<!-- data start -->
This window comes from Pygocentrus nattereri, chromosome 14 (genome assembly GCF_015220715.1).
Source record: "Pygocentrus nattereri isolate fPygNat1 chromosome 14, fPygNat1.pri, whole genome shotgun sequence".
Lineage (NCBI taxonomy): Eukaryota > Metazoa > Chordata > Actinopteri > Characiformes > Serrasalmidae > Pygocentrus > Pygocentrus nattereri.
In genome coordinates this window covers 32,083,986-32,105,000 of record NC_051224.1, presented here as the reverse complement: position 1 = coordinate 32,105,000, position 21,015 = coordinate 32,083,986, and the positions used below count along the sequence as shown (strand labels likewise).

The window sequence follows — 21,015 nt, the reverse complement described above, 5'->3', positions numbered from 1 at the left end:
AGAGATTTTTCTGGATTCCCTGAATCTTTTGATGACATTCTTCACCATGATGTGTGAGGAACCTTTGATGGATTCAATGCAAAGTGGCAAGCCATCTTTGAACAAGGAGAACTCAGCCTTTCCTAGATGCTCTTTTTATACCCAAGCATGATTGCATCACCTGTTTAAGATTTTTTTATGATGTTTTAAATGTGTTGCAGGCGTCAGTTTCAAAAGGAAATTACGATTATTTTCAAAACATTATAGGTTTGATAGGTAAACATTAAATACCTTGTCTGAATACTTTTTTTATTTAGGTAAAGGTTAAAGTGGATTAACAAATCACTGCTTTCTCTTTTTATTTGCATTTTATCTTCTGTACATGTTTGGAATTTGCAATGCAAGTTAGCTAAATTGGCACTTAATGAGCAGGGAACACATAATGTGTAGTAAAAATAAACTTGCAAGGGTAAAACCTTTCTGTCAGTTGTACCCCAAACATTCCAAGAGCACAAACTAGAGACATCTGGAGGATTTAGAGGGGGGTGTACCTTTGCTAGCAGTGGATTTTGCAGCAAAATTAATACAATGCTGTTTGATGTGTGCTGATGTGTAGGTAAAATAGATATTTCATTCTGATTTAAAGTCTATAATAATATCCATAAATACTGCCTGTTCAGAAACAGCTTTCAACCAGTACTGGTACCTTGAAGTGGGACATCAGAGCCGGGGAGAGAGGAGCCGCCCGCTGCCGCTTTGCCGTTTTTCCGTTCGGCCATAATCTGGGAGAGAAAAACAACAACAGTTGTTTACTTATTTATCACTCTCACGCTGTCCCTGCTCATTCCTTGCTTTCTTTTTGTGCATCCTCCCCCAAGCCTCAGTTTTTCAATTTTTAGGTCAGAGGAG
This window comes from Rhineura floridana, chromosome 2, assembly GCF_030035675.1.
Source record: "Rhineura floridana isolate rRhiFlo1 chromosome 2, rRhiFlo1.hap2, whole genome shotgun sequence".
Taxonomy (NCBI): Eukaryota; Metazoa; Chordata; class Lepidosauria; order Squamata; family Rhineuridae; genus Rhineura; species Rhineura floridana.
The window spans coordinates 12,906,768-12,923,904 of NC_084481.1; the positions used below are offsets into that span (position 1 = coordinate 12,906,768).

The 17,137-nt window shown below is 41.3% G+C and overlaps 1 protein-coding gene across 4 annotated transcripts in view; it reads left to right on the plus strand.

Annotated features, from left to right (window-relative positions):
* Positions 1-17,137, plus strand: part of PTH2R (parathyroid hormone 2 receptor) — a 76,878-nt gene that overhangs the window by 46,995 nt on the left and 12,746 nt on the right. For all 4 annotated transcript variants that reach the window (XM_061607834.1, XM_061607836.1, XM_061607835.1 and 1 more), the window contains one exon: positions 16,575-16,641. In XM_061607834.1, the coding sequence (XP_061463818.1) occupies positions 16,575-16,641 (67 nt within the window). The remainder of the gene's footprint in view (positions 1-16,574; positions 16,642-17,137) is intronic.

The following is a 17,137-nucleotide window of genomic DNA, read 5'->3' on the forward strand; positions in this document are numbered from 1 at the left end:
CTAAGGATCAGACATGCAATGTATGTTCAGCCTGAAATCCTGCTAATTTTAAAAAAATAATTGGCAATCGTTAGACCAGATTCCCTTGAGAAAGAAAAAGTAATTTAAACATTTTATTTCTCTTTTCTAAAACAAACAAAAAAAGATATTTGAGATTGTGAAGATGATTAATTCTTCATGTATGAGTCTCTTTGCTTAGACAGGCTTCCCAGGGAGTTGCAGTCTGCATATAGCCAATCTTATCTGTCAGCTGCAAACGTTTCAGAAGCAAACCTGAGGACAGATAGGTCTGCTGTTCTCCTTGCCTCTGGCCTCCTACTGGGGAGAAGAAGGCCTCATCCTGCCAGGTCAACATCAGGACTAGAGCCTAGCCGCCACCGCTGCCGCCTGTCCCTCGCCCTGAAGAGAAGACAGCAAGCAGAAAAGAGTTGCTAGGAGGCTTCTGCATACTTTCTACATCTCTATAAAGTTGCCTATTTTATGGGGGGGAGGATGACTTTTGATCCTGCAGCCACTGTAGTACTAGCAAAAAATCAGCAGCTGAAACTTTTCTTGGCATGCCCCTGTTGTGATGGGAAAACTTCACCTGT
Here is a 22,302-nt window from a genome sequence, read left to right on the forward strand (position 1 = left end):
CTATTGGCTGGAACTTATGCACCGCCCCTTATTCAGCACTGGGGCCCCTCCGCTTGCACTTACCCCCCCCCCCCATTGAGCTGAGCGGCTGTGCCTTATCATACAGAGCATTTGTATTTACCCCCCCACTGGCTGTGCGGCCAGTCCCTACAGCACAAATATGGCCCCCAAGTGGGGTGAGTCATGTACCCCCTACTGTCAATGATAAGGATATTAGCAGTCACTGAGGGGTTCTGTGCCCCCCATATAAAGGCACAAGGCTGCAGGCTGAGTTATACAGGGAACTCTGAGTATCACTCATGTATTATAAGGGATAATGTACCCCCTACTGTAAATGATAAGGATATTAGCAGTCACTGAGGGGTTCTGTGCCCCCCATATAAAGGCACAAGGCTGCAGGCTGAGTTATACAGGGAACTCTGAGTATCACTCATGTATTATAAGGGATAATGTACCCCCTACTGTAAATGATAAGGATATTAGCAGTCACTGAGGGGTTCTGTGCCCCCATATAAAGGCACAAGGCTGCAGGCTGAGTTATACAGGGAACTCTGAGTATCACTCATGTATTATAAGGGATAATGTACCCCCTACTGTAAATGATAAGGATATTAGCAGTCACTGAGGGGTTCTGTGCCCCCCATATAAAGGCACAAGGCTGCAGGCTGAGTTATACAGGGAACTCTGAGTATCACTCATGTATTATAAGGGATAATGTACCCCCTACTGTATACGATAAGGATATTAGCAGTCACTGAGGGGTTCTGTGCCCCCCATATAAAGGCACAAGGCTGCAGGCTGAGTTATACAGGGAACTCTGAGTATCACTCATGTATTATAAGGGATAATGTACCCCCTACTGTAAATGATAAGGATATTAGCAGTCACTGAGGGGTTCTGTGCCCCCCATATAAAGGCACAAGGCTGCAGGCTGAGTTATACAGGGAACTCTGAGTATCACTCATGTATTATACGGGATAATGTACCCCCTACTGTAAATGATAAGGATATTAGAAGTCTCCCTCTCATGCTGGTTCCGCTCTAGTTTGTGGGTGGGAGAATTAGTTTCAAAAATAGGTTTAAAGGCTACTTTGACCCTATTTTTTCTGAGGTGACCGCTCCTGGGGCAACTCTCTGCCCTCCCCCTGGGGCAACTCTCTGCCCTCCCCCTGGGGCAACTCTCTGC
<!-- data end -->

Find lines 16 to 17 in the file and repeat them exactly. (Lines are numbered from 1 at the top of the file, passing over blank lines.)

Here is a 22,302-nt window from a genome sequence, read left to right on the forward strand (position 1 = left end):
CTATTGGCTGGAACTTATGCACCGCCCCTTATTCAGCACTGGGGCCCCTCCGCTTGCACTTACCCCCCCCCCCCATTGAGCTGAGCGGCTGTGCCTTATCATACAGAGCATTTGTATTTACCCCCCCACTGGCTGTGCGGCCAGTCCCTACAGCACAAATATGGCCCCCAAGTGGGGTGAGTCATGTACCCCCTACTGTCAATGATAAGGATATTAGCAGTCACTGAGGGGTTCTGTGCCCCCCATATAAAGGCACAAGGCTGCAGGCTGAGTTATACAGGGAACTCTGAGTATCACTCATGTATTATAAGGGATAATGTACCCCCTACTGTAAATGATAAGGATATTAGCAGTCACTGAGGGGTTCTGTGCCCCCCATATAAAGGCACAAGGCTGCAGGCTGAGTTATACAGGGAACTCTGAGTATCACTCATGTATTATAAGGGATAATGTACCCCCTACTGTAAATGATAAGGATATTAGCAGTCACTGAGGGGTTCTGTGCCCCCATATAAAGGCACAAGGCTGCAGGCTGAGTTATACAGGGAACTCTGAGTATCACTCATGTATTATAAGGGATAATGTACCCCCTACTGTAAATGATAAGGATATTAGCAGTCACTGAGGGGTTCTGTGCCCCCCATATAAAGGCACAAGGCTGCAGGCTGAGTTATACAGGGAACTCTGAGTATCACTCATGTATTATAAGGGATAATGTACCCCCTACTGTATACGATAAGGATATTAGCAGTCACTGAGGGGTTCTGTGCCCCCCATATAAAGGCACAAGGCTGCAGGCTGAGTTATACAGGGAACTCTGAGTATCACTCATGTATTATAAGGGATAATGTACCCCCTACTGTAAATGATAAGGATATTAGCAGTCACTGAGGGGTTCTGTGCCCCCCATATAAAGGCACAAGGCTGCAGGCTGAGTTATACAGGGAACTCTGAGTATCACTCATGTATTATACGGGATAATGTACCCCCTACTGTAAATGATAAGGATATTAGAAGTCTCCCTCTCATGCTGGTTCCGCTCTAGTTTGTGGGTGGGAGAATTAGTTTCAAAAATAGGTTTAAAGGCTACTTTGACCCTATTTTTTCTGAGGTGACCGCTCCTGGGGCAACTCTCTGCCCTCCCCCTGGGGCAACTCTCTGCCCTCCCCCTGGGGCAACTCTCTGC